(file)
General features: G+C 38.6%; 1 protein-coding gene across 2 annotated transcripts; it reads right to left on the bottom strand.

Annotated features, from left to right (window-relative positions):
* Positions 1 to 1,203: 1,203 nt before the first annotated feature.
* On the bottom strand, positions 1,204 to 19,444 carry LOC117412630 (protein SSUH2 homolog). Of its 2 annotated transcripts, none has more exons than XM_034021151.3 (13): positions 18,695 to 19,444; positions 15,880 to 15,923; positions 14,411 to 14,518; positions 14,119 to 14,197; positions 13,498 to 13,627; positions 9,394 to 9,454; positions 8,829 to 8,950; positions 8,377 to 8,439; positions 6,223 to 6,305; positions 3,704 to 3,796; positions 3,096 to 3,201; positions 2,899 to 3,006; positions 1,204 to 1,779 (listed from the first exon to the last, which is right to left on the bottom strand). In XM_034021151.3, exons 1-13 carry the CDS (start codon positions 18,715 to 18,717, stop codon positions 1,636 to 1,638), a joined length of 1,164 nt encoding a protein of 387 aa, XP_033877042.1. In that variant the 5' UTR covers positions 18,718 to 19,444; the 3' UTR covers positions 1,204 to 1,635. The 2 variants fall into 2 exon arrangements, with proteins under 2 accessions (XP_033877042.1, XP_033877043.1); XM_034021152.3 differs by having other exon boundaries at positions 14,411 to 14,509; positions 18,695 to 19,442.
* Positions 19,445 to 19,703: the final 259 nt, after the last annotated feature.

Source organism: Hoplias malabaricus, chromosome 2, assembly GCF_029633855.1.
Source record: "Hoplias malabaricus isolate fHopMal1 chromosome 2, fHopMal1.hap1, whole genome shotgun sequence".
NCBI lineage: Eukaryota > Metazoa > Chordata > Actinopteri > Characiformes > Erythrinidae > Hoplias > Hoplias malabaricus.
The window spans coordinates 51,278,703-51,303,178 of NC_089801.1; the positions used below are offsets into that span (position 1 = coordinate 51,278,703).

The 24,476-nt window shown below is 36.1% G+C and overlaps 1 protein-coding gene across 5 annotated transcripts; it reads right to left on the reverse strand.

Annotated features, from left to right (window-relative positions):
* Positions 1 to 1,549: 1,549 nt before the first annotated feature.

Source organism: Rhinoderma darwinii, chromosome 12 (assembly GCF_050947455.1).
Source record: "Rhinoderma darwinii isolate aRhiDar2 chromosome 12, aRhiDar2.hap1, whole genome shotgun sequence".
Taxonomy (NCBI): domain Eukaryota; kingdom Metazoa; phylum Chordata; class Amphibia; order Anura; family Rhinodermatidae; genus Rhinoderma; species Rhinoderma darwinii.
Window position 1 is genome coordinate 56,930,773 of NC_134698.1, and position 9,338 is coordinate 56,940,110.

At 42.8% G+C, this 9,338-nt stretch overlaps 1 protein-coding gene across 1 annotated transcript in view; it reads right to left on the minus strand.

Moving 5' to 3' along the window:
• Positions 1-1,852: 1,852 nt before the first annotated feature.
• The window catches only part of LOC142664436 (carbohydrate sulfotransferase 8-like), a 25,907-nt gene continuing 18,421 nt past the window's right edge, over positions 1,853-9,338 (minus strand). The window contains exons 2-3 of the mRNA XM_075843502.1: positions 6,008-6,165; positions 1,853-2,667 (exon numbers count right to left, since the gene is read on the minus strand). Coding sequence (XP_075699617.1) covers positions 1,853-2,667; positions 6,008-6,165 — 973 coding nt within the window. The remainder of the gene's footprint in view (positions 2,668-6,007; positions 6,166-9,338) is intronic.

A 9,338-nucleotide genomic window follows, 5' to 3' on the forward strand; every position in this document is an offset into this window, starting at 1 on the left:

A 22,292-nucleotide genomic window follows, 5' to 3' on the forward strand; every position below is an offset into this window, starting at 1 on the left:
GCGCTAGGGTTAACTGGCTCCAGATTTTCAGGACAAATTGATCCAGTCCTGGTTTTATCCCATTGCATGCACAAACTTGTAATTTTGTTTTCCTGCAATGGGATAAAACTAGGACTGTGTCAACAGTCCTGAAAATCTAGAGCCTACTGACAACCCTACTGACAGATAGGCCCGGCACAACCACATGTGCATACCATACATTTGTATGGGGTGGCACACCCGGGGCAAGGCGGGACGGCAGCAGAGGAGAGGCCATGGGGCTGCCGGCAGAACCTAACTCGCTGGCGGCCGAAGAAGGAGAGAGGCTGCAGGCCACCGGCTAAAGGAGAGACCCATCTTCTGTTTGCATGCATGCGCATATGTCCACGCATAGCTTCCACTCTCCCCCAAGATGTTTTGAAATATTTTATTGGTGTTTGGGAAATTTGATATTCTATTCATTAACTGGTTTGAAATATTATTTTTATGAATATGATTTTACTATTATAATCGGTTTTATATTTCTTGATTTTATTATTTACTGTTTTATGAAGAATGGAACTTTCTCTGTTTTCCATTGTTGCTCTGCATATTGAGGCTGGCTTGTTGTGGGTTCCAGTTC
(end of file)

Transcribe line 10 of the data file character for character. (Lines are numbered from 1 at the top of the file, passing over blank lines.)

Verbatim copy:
The 24,476-nt window shown below is 36.1% G+C and overlaps 1 protein-coding gene across 5 annotated transcripts; it reads right to left on the reverse strand.